(News from RISI) – While considering a new machine for almost nine months, KP Tissue chief executive Mario Gosselin told analysts that the firm was “working very hard on site selection” and another new through-air-dried (TAD) machine “is still part of our game plan.”
The TAD being considered would follow KP Tissue’s first quarter 2013 startup of a 207.8-in Metso TAD as part of a $322m project at its mill in Memphis, TN.
The PM produces paper primarily for KP’s consumer bath and towel White Cloud brand sold at Walmart stores.
Gosselin told analysts on 12 March that KP’s White Cloud business at Walmart stores was “stable.”
As for the ongoing research, Gosselin told analysts that he favoured a TAD because of the “success with our TAD” in Memphis, rather than a machine with Voith ATMOS or Valmet NTT technology.
The first NTT machine in the USA is to start up in early 2016 at von Drehle’s Natchez, MS, mill, a company official told the Hickory Record newspaper in North Carolina this week.
The world’s first NTT started up at Fabrica de Papel San Francisco’s Mexicali, Mexico, mill near San Diego in 2013.
The San Francisco firm is now in a strategic alliance with Orchids Paper to sell for the company on the US West Coast.
NTT at Natchez. The von Drehle NTT would likely be matched to a deinked pulp line at the Natchez facility, which von Drehle acquired in 2012 from bankrupt Mississippi River Pulp & Paper.
With the NTT, von Drehle expects to make additional AfH products because the PM is to produce both conventional as well as textured high-bulk products, a company official said in the Hickory Record story.
ATMOS technology was first installed on a North American tissue paper machine in first quarter 2011 by Cascades on its PM2 at the Candiac, QC, mill.
In late 2013, Wausau Paper started up an ATMOS machine in Harrodsburg, KY.
Also, Georgia-Pacific (GP) over the last two years started up what contacts called TAD-like technology and GP called “special proprietary technology” on two machines.
The “special technology” along with the NTT and ATMOS systems is aimed at producing a softer and higher-quality tissue paper at a lower energy cost than regular TADs, according to contacts.
It was GP’s chief executive A.D. “Pete” Correll in 2005 who told of company efforts to make TAD-quality paper at a lower energy cost than a regular TAD machine.
This, along with a continuing push over the last five to six years by national grocers and retailers for more ultra and premium tissue products on their store shelves, resulted in a drive for TAD capacity.
In the last four years, TADs were half of the 18 new tissue paper machines started up in the US, Canada, and Mexico. Six different firms started up the nine. Previously, TAD production was overwhelmingly dominated by Procter & Gamble and Kimberly-Clark.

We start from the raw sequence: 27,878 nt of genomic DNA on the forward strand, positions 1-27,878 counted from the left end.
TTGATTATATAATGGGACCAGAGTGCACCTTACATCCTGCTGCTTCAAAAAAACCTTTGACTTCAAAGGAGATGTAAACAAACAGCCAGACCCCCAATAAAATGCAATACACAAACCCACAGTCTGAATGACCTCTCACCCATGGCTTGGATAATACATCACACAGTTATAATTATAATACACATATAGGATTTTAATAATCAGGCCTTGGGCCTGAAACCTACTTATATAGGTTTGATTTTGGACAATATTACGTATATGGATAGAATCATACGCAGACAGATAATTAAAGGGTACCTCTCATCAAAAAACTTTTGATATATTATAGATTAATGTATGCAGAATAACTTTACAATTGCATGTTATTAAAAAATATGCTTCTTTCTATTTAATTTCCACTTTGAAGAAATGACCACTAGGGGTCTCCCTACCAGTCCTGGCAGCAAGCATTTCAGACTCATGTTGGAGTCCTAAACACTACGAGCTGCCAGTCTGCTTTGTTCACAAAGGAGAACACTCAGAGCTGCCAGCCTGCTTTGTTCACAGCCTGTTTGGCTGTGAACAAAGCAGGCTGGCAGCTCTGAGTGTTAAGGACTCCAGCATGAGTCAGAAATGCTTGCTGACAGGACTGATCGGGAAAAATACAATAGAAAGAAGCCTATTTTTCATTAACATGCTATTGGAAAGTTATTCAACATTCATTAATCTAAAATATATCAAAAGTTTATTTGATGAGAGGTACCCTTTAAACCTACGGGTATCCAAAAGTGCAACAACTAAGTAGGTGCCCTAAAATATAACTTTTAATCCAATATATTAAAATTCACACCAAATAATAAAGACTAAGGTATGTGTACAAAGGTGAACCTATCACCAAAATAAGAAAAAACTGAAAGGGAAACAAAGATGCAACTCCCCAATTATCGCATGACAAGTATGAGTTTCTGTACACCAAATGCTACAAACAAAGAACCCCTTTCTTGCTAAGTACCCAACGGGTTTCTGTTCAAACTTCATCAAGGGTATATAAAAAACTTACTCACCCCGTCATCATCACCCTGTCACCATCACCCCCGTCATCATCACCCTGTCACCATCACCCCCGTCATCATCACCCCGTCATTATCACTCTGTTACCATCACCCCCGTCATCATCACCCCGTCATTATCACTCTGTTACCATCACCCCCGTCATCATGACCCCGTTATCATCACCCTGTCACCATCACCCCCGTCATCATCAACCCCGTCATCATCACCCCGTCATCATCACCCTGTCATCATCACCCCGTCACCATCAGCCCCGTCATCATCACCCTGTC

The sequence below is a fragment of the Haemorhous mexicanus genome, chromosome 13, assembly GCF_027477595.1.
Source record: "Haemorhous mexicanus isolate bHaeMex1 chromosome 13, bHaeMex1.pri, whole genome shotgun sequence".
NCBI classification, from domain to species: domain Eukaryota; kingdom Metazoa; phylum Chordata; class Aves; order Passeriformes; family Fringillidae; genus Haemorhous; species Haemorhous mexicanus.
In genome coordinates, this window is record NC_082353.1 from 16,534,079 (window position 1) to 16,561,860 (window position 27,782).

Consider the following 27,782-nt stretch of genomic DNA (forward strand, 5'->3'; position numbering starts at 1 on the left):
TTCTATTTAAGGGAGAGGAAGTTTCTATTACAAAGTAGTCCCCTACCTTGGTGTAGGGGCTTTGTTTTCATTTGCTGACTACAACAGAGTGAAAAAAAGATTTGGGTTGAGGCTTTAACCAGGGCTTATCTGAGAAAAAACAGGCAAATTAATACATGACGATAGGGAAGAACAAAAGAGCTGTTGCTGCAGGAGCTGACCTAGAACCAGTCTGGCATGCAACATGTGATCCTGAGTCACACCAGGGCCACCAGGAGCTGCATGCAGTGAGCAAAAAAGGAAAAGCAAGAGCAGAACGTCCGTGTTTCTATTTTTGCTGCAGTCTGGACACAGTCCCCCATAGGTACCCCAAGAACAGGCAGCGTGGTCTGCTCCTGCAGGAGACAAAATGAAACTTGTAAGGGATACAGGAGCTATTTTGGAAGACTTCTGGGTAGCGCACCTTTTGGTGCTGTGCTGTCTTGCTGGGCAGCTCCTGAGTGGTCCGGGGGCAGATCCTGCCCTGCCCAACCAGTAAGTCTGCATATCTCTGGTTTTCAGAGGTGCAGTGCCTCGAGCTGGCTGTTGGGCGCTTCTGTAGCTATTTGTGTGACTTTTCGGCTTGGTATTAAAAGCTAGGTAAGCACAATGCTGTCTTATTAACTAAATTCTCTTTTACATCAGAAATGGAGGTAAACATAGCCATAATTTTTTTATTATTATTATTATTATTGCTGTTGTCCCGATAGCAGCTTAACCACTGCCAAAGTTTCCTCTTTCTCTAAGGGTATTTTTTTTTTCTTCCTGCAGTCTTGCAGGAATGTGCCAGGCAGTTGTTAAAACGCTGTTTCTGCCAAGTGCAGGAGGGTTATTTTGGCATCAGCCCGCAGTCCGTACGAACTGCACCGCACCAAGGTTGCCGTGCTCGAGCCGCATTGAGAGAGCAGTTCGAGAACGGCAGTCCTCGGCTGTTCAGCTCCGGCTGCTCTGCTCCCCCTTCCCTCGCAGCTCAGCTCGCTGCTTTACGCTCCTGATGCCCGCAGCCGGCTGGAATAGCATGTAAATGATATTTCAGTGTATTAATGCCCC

One contact said the capacity adds are part of a “move away from commodity and into the premium quality segment” in both consumer and AfH segments in North America.
“(It) is a good strategy. … Higher value = Higher return,” said the contact who is with one of the producers that started up a new PM.
“The two main variables in any startup are success of the sales team promoting and pushing finished product through distribution, and the machine producing an acceptable quality that conforms to customer standards,” the contact said.
Two more in ATMOS? Potentially in 2015-2016, two more ATMOS machines are possible in North America.
Contacts said SCA Tissue in Menasha, WI, had a letter of intent for a Voith ATMOS last year, and First Quality Tissue in December said that it was “very excited about its ATMOS technology paper machine in Anderson, SC, and will be announcing its startup date next quarter,” which was first quarter 2015.
“This technology will enable the company to expand its premium line of product offering beyond tissue and towel,” First Quality said.
First Quality also plans two new TADs this year and next, with the first one now being installed at its Anderson mill and the second set for Lock Haven, PA.
The First Quality TADs are the only ones publicly announced for 2015-2016, out of nine new PM projects in the US (seven) and Mexico (two). KP Tissue’s could be the third.
In terms of site selection if the firm goes ahead with another TAD, KP Tissue operates 13 tissue paper machines in North America at mills in Westminster, BC, Gatineau, QC, Crabtree, QC, and Memphis. Contacts believe a second TAD would go in at the Memphis operation.
KP Tissue expected to gain some price increases in first half 2015 from last year’s AfH increase in North America, Gosselin said. He said the AfH increases move slowly into the marketplace.
Lincoln Paper and Tissue in February started up a new $6 million biomass steam turbine and condenser system that makes the mill almost fully self-sufficient with electricity, a Bangor Daily News story reported on 23 March.
The project followed a recovery boiler explosion at the mill in November 2013 that ended uncoated freesheet papermaking and pulping.
NPS Corporation said it acquired Celtic Paper, based in Homer Glen, IL. Terms were not disclosed.
Celtic Paper makes foodservice products including paper napkins, folded towels, roll towels, bath tissue, and deli and pan liner papers.
“This acquisition gives NPS a much broader offering in foodservice-focused products that we have not had in the past,” said NPS president and chief executive Andrew Hetzel Jr. “When combined with our existing towel and tissue offering, these new products give us an incredibly diverse bundle of products moving forward.”